Blazer was an obese man with a bushy beard who enjoyed riding his mobility scooter around Central Park with a parrot on his shoulder, frightening kids: “a Coen Brothers movie character,” in the words of the Men in Blazers, “made real thanks to global football.” But his opportunist’s journey to the game’s peak began in earnest in 1989 in Trinidad. As Bensinger recounts, Blazer traveled there to watch the United States defeat Trinidad and Tobago, earning a trip to its first World Cup in a generation. The next afternoon, he paid a visit to the home of Trinidad’s own soccer chief, Jack Warner, a wily operator who’d sparked rage among his countrymen the day before by selling some 20,000 more tickets to the big match than there were seats.
Blazer visited Warner not to remonstrate with him over that clumsy cash grab, but to convince him to run for president of CONCACAF. Pointing to the one-nation-one-vote system that pertains to all FIFA elections, Blazer urged the one-time schoolteacher to gather the support of officials from each of the Caribbean’s 18 little member-nations. If Warner did so, he’d control an unbeatable block of votes, which would far outstrip the other nine votes up for grabs from Central and North America—and allow the Trinidadian, with Blazer’s help, to become the soccer boss of a continent.
Thus began the ballad of “Jack and Chuck,” who for the next two decades oversaw every cent of revenue that came into a confederation whose leadership they leveraged for various schemes: ranging from the infamous “Centre of Excellence,” which Warner built with FIFA funds on land he secretly owned in Trinidad, to the arranging and taking of pivotal bribes, as members of FIFA’s 22-member Executive Committee, that saw the 2010 World Cup awarded to South Africa.3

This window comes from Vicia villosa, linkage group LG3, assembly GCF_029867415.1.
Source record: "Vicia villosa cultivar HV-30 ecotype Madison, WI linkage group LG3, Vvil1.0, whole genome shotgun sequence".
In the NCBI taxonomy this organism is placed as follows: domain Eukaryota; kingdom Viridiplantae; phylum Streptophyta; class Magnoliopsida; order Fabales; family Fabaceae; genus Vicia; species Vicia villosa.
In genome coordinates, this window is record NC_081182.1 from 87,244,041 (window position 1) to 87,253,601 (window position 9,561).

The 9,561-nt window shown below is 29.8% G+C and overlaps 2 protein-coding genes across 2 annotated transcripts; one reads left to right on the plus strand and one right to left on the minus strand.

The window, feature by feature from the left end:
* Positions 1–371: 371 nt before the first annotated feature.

A few weeks after that Cup’s finale—with a vote fast approaching to decide who’d host the 2018 and 2022 tournaments—Blazer flew to Moscow, where he was received by Vladimir Putin himself. Putin eyed this American, whose support would be key to Russia’s bid for the 2018 Cup, and exclaimed, “You look just like Karl Marx!” Then he gave him a high five. Blazer cemented their bond by asking Putin to send him exclusive photos from his vacation, which Blazer posted on his personal blog: a chronicle of the one-time “soccer dad’s” adventures in world politics that he called “Travels with Chuck Blazer and His Friends.”